In the classic film world, the look is very akin to a release print, or in the DI world it emulates a show print (generationally closer to the original negative). The look demands that the curves and saturation are very high quality. Ben has refined an ARRI LUT that really enhances the skies and flesh tones to create a very printy film laboratory look. We also use Livegrain for the most part using a 35mm 5219 emulation for night shots and a 5207 look for day exteriors to create texture. That is the Yellowstone recipe.

How did you approach the sweeping landscape shots?
Broad, cinematic and we let the corners bleed. Vignettes were never used on the wide vistas. The elements are simple: you have Kevin Costner on a horse in Montana. The best thing I can think of is to follow the medical credo of “do no harm.”

What was the most challenging aspect of coloring Yellowstone?
Really just the time constraints. Coordinating with the DP, the VFX teams and the post crew on a weekly basis for color review sessions is hard for everyone. The show is finished week by week, generally delivering just days before air. VFX shots are dropped in daily. Throw in the 150 promos, teasers and trailers, and scheduling that is a full-time job.

Other than color, did you perform any VFX shots?
Every VFX vendor supplied external mattes with their composites. We always color composite plates using a foreground and a background grade to serve the story. This is where the Resolves external matte node structure can be a lifesaver.

What is your favorite scene or scenes?
I have to go with episode one of the pilot. That opening shot sets the tone for the entire series. The first time I saw that opening shot, my jaw dropped both from a cinematography and story background. If you have seen the show, you know what I’m talking about.

Quick Chat: New president/GM Deluxe TV post services Dom Rom

Domenic Rom, a fixture in the New York post community for 30 years, has been promoted to president and GM of Deluxe TV Post Production Services. Rom was most recently managing director of Deluxe’s New York studio, which incorporates Encore/Company 3/Method. He will now be leading Deluxe’s global services for television, specifically, the Encore and Level 3 branded companies. He will be making the move to Los Angeles.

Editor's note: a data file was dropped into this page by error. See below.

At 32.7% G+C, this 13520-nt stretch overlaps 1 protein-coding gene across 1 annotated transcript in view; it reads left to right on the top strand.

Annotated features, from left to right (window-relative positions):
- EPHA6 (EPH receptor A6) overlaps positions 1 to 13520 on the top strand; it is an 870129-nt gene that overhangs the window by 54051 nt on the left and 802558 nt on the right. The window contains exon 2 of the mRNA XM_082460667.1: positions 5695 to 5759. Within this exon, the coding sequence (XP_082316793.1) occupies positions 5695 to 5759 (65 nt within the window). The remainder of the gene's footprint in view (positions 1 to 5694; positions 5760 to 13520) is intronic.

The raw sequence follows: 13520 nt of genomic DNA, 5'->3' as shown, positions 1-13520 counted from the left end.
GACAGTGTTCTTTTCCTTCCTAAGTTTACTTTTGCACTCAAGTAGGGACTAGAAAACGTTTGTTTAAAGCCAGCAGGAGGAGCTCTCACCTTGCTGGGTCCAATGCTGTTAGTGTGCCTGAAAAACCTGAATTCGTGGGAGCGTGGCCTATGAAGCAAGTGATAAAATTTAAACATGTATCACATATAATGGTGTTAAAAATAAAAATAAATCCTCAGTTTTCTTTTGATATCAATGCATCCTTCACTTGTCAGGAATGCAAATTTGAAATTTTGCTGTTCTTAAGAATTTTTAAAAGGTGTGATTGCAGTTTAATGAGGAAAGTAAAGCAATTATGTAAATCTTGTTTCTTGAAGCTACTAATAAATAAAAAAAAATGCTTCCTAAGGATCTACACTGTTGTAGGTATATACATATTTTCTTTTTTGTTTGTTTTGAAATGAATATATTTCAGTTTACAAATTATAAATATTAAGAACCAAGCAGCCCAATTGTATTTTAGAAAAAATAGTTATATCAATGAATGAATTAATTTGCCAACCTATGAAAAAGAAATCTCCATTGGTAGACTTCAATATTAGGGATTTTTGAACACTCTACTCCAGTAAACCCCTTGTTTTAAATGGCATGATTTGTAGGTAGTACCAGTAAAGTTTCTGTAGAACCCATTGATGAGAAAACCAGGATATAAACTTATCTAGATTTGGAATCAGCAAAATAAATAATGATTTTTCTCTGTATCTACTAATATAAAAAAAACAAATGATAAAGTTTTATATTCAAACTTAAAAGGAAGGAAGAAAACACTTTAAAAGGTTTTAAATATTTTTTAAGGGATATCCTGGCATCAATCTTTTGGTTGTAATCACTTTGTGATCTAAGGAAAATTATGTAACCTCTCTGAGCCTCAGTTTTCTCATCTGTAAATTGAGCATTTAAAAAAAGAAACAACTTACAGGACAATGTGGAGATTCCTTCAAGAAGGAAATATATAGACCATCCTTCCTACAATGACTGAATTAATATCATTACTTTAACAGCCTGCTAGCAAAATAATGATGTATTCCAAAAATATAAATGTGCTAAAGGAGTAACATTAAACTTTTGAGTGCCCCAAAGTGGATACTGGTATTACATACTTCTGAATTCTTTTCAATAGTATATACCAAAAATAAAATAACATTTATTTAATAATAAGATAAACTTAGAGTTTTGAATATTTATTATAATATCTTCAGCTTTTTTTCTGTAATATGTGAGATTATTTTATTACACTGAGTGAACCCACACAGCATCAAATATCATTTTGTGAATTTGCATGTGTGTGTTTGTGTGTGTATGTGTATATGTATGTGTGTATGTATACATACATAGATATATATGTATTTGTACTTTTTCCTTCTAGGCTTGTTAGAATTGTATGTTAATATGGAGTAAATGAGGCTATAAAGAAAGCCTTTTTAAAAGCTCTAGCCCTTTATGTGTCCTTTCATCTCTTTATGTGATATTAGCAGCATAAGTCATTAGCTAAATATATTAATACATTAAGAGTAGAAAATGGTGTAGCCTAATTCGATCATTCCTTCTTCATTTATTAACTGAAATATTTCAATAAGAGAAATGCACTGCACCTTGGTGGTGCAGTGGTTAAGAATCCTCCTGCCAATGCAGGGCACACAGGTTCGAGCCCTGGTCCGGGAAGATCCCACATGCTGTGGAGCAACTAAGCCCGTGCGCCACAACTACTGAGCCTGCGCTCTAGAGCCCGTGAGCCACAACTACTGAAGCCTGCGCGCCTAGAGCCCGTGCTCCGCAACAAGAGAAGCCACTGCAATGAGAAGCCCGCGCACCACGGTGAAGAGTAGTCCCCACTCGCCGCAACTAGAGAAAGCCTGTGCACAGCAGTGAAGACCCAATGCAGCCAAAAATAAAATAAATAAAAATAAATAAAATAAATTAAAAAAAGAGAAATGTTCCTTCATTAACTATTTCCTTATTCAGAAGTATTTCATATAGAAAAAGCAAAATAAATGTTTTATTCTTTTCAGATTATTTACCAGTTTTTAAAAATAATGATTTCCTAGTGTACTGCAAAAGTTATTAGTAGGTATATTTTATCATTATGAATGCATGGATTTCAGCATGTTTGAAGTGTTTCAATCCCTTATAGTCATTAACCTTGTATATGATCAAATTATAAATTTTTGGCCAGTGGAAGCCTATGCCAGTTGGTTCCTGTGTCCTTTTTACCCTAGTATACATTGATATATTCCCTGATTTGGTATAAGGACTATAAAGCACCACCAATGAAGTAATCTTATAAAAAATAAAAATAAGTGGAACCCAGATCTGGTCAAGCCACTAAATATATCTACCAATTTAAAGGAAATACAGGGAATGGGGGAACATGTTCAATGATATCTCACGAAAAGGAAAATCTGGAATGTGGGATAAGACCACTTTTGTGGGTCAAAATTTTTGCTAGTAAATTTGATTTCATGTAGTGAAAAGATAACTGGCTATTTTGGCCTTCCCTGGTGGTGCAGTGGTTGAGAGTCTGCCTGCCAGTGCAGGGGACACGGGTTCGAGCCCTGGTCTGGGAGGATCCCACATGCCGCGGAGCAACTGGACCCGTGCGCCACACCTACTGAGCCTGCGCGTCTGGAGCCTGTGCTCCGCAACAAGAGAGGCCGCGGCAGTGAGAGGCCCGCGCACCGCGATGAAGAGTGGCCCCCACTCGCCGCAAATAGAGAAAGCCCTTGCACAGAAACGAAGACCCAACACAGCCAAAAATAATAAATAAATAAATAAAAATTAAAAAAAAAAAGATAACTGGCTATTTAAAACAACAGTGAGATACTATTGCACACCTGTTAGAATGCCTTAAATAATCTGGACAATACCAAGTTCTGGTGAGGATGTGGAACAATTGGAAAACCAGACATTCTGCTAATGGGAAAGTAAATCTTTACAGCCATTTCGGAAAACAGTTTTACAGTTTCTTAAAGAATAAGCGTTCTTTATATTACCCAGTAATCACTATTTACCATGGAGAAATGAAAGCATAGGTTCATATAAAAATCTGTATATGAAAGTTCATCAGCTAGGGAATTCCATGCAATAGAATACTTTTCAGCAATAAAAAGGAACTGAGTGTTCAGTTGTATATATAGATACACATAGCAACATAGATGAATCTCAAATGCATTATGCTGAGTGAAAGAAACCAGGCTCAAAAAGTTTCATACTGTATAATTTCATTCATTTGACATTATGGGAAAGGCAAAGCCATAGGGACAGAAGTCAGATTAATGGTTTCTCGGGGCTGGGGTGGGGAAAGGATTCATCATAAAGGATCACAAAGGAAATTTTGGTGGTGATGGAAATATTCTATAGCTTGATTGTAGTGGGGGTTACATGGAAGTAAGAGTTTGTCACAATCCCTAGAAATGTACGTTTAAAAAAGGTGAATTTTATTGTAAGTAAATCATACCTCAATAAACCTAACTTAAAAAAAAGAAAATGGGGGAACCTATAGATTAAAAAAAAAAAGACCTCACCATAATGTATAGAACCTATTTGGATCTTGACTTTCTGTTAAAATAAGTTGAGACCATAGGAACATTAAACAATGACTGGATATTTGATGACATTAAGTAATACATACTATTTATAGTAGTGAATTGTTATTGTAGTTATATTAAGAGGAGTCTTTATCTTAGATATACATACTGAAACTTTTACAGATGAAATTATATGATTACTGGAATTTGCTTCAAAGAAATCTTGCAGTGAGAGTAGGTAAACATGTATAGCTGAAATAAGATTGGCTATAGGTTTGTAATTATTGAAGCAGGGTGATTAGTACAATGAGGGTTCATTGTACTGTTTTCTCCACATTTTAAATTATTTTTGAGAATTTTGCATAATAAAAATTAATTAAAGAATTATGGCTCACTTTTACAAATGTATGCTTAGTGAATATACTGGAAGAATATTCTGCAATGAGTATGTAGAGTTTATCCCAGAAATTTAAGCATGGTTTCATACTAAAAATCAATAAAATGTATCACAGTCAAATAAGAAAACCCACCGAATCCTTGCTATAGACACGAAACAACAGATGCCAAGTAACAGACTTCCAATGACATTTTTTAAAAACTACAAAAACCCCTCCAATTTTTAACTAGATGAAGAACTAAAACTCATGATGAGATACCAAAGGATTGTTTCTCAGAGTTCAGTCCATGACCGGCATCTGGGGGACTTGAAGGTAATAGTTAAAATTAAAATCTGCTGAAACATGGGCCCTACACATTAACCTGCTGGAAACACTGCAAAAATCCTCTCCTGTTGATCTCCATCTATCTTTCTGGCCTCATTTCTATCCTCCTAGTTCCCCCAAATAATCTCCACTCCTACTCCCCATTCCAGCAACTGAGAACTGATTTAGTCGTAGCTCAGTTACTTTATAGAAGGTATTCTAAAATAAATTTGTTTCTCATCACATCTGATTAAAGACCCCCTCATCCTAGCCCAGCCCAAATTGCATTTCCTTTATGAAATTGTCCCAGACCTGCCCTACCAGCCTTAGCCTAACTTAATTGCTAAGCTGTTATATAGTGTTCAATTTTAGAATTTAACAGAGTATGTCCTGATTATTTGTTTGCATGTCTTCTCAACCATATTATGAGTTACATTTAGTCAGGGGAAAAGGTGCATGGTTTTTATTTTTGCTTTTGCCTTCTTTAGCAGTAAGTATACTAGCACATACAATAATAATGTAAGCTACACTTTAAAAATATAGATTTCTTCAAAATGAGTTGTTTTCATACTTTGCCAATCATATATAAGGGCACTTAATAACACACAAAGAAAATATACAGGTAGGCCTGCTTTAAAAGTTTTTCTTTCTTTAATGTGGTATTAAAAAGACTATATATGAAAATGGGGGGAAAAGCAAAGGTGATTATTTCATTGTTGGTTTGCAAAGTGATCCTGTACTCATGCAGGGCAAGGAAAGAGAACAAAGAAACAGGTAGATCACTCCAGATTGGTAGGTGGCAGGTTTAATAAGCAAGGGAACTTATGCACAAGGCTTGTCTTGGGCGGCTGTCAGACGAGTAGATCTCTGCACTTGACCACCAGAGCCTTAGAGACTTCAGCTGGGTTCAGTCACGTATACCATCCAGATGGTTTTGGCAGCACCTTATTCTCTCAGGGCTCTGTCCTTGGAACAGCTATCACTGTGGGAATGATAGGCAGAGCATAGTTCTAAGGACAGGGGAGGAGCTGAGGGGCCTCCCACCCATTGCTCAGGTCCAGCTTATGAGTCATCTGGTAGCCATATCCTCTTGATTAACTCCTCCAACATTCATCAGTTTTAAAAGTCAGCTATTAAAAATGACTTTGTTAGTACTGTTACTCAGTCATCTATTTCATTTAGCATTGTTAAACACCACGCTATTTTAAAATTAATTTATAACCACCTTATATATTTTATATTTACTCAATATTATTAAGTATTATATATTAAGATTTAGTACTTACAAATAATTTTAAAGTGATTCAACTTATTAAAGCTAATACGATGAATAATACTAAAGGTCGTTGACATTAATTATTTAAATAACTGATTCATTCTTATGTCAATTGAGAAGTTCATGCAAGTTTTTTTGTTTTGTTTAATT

Rom’s resume is long. He joined DuArt Film Labs in 1984 as a colorist, working his way up to EVP of the company, running both its digital and film lab divisions. In 2000, he joined stock footage/production company Sekani (acquired by Corbis), helping to build the first fully digital content distribution network. In 2002, he founded The Lab at Moving Images, the first motion picture lab to open in in New York in 25 years. It was acquired by PostWorks, which named Rom COO overseeing its Avid rentals, remote set-ups, audio mixing, color correction and editorial businesses. In 2010, Rom joined Technicolor NY as SVP post production. When PostWorks NY acquired Technicolor NY, Rom again became COO of the now-larger company. He joined Deluxe in 2013 as GM of its New York operations.

“I love what I’m seeing today in the industry,” he says. “It has been said many times, but we’re truly in a golden age of television. The best entertainment in the world is coming from the networks and a whole new generation of original content creators. It’s exciting to be in a position to service that work. There are few, if any, companies that have invested in the research, technology and talent to the degree Deluxe has, to help clients take advantage of the latest advancements — whether it’s HDR, 4K, or whatever comes next, to create amazing new experiences for viewers.”

postPerspective reached out to Rom, as he was making his transition to the West Coast, to find out more about his new role and his move.

What does this position mean to you?